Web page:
Grimaldi’s – multiple locations

by PizzaSnobo on October 24, 2010

Multiple locations

http://www.grimaldis.com

Everyone’s heard of Grimaldi’s. While they have expanded to multiple locations, including Las Vegas, it is the location near the Brooklyn Bridge – which opens at 11:30 a.m. weekdays and noon on weekends – that is the first and most famous. The satellite locations are just shadows of the original. In fact, the original is a shadow of itself considering the founder, Patsy Grimaldi sold the restaurant in 2000. More recently, Grimaldi’s has been in the news due to lease issues with the landlord. For now, the travel guides don’t need to update anything and the lines start early and go right through dinner. But keep in mind that Grimaldi’s is generally not a restaurant local New Yorkers bother with (most locals can be found at the nearby Fascati). In fact, the day we went, the PizzaSnobo was probably the only person on line who was not a tourist.

The interior of Grimaldi’s is bright and open, but this is not a place to go to expect good service. We were the second group to sit down at lunch, but it still took ten minutes for someone to take our order. And when we asked for more water, the waiter made a face and never returned. The music selection was a bit odd as well. Granted that as the restaurant fills the music is drowned out, but while we were eating they played an entire CD by the Cure. Apparently, Grimaldi’s can’t even be bothered to create a playlist (AKA “mix tape”) for their customers.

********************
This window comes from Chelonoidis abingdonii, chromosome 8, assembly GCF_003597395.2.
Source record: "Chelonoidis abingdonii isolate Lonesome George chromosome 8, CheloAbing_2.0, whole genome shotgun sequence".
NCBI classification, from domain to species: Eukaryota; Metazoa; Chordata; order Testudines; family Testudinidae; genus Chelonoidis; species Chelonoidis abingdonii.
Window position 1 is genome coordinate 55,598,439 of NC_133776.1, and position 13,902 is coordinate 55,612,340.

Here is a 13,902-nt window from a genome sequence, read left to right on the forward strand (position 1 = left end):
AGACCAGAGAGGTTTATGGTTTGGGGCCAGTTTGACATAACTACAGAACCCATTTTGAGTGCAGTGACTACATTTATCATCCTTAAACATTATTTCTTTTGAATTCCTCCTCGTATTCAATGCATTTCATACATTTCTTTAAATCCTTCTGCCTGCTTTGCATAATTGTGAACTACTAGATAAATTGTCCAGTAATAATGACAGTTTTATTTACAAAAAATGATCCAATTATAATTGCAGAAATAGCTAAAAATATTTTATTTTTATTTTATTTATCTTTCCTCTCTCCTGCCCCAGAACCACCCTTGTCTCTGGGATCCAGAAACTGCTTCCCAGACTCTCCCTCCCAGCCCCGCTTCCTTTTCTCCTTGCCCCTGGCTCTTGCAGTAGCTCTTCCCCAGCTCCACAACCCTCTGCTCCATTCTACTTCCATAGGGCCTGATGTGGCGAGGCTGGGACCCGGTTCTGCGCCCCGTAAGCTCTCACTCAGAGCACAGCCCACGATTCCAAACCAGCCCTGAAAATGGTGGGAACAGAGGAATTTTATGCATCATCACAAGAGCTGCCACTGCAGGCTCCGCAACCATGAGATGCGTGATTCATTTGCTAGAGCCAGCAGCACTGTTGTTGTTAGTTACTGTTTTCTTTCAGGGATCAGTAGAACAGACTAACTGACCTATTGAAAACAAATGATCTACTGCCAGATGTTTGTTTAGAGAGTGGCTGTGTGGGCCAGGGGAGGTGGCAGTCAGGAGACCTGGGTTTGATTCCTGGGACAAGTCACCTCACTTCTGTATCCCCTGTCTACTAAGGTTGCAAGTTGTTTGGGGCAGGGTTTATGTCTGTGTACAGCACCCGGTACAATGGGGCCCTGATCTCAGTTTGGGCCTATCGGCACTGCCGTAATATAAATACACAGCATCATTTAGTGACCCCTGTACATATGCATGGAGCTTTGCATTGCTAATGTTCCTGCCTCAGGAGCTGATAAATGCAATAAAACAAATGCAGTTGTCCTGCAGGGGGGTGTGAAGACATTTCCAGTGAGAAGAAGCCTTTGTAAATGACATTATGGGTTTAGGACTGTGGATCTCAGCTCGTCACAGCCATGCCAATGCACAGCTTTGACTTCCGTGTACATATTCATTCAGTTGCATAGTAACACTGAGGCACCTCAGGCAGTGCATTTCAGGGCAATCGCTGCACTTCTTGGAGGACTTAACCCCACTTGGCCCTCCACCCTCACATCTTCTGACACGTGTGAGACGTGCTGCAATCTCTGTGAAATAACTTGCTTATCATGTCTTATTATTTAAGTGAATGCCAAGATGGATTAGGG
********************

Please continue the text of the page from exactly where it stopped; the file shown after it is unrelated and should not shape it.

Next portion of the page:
But what about the pizza? It’s definitely better than most, so it is worth coming here at least once to know what the hype is about. Grimaldi’s is proud of their “coal burning brick oven” and the price for the pies – six slices for $12 and eight slices for $14 – is quite reasonable and happens to cost the same as another popular tourist destination, John’s Pizzeria. The pizza is relatively thin with soft crust, which can come a little too burned on the bottom. The up-market mozzarella is sliced into nice thin circles and the sauce-to-cheese ratio is almost perfect. There just needs to be a little more sauce, which was unfortunately on the watery side. Toppings are of the standard pizza pizzeria fare and they also serve a giant calzone that is longer than a football.

Unless you are getting a whole pie to go, don’t bother bringing individual slices home. Grimaldi’s will just pile one slice on top of the other, which ruins the pizza when you unwrap it later.


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